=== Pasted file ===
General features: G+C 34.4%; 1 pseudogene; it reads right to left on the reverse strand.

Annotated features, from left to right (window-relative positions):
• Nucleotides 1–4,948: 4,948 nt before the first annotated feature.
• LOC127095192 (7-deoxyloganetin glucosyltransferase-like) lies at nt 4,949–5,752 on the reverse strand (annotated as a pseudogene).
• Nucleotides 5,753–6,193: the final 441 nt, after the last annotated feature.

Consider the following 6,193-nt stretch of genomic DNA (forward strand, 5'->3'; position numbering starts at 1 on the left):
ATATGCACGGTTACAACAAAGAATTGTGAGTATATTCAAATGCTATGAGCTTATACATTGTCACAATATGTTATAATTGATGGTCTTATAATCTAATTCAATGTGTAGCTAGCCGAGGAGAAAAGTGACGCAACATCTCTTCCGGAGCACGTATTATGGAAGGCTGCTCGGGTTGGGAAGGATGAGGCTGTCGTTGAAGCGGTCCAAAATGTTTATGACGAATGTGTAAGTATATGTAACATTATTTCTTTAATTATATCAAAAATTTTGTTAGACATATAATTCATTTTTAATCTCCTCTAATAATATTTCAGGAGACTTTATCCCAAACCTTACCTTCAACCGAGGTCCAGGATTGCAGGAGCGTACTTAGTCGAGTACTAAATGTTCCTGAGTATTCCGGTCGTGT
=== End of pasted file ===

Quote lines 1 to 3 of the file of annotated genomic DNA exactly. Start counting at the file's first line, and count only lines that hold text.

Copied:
General features: G+C 34.4%; 1 pseudogene; it reads right to left on the reverse strand.

Annotated features, from left to right (window-relative positions):
• Nucleotides 1–4,948: 4,948 nt before the first annotated feature.